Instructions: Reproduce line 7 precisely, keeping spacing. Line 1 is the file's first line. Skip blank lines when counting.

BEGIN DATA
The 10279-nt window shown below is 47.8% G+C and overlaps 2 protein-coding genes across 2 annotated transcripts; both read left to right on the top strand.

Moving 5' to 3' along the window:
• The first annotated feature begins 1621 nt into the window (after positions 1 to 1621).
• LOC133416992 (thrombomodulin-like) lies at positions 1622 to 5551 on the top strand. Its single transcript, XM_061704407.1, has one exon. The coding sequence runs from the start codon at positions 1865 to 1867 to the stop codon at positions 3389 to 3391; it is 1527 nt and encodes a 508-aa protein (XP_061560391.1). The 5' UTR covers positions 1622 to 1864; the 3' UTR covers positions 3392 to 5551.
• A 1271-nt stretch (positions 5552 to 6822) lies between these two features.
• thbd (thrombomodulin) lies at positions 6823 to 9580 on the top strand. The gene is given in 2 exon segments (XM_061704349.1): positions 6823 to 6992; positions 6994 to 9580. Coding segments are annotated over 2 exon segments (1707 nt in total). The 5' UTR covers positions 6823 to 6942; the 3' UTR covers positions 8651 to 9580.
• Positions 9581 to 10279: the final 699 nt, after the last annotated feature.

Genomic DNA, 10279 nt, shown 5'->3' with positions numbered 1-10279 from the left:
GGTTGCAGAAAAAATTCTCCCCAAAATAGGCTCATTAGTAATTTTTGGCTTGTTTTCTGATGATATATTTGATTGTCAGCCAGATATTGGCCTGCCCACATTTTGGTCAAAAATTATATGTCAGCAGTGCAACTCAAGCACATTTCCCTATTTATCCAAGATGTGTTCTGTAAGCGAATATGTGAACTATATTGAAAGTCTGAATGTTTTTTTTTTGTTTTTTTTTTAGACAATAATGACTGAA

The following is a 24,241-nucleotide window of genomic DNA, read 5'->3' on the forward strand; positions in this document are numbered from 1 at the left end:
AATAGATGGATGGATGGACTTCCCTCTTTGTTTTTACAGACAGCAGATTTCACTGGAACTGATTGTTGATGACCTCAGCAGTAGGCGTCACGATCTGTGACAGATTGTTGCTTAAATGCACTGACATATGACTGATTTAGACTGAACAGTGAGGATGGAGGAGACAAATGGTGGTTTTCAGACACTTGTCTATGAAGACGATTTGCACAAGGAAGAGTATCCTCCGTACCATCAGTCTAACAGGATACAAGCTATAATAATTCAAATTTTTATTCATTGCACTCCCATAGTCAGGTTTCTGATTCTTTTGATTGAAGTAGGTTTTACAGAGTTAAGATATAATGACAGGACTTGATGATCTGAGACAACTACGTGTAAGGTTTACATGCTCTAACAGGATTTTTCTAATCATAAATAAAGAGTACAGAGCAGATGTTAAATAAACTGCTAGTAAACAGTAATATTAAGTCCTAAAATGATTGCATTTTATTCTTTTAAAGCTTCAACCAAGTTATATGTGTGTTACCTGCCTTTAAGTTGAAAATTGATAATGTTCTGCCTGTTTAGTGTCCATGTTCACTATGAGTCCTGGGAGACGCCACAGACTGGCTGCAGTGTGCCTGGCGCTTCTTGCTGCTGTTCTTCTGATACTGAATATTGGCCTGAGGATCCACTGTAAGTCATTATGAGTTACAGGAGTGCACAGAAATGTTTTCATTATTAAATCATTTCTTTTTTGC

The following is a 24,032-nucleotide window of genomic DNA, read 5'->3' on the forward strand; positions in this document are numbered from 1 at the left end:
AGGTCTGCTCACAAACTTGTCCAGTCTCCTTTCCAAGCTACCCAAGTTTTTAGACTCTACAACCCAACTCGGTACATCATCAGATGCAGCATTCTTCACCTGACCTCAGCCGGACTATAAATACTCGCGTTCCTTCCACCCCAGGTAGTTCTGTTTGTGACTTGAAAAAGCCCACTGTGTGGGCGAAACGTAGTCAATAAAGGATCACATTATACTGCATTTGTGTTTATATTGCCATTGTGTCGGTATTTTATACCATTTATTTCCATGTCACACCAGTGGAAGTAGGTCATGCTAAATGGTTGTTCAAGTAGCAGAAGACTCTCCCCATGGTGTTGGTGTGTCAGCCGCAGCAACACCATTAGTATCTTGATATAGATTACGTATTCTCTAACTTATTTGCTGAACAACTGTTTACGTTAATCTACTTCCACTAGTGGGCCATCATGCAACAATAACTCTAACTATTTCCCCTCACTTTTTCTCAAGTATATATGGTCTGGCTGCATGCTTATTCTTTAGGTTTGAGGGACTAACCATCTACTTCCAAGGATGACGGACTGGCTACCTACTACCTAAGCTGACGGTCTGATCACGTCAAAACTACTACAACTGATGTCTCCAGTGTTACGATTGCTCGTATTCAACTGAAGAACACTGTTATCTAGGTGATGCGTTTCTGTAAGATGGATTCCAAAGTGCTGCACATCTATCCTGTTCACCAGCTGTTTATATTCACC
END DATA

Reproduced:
• Positions 9581 to 10279: the final 699 nt, after the last annotated feature.